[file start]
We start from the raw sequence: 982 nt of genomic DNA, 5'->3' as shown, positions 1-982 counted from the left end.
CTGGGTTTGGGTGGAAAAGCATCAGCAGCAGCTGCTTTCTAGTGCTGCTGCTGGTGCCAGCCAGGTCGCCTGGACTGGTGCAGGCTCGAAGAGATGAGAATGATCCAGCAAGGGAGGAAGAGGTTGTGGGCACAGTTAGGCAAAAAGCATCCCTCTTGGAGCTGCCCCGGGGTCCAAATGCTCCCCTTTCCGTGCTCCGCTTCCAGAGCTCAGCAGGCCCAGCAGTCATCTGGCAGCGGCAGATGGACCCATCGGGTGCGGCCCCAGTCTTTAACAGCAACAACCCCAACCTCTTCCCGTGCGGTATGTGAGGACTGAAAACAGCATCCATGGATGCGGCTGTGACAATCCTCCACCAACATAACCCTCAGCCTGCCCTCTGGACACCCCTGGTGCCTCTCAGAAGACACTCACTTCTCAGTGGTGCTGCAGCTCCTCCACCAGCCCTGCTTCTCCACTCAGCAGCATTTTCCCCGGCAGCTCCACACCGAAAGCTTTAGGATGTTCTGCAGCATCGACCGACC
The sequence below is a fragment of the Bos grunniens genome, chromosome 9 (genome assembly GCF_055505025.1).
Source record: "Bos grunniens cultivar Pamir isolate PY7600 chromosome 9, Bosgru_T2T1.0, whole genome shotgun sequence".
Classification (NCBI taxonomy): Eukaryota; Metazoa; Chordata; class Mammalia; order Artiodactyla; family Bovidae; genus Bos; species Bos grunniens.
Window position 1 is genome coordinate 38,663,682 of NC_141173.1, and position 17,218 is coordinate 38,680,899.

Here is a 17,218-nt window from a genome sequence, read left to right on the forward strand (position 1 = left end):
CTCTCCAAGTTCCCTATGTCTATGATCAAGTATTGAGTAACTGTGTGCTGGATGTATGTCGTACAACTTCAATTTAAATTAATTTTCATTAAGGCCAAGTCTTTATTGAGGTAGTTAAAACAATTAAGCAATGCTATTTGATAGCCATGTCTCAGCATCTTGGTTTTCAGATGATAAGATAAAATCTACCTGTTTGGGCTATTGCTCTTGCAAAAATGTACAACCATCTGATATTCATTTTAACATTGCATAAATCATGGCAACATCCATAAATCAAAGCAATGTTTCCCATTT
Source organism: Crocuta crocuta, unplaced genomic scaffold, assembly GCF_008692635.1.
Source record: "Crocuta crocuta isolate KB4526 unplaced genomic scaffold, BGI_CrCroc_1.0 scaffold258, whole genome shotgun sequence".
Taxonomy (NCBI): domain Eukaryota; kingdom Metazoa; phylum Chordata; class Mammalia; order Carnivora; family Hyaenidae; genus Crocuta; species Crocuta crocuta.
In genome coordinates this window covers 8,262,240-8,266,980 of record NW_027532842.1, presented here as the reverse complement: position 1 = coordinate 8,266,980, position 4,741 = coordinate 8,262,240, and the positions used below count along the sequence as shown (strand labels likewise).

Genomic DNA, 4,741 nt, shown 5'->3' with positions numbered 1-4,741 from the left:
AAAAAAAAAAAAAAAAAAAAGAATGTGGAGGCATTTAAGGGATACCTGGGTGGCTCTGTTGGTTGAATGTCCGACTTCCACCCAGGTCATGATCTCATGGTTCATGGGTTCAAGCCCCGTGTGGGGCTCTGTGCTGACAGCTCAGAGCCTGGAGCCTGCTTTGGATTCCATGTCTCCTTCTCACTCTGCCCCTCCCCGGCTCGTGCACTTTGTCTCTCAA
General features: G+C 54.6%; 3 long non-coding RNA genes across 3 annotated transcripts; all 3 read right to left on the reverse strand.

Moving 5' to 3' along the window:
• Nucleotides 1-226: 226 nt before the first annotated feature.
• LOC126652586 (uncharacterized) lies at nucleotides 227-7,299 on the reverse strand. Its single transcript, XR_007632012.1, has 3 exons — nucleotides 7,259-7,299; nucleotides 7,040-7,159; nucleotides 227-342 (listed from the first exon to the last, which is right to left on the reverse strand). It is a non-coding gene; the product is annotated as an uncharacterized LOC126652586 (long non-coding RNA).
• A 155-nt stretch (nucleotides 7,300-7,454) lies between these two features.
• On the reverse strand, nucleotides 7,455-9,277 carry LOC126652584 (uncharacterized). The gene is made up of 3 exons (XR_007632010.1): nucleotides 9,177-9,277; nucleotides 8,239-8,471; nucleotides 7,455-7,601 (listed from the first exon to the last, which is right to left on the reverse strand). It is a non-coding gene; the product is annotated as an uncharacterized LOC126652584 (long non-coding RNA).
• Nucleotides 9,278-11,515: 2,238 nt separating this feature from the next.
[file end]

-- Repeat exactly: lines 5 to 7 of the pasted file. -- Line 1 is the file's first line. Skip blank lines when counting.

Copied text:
Classification (NCBI taxonomy): Eukaryota; Metazoa; Chordata; class Mammalia; order Artiodactyla; family Bovidae; genus Bos; species Bos grunniens.
Window position 1 is genome coordinate 38,663,682 of NC_141173.1, and position 17,218 is coordinate 38,680,899.

Here is a 17,218-nt window from a genome sequence, read left to right on the forward strand (position 1 = left end):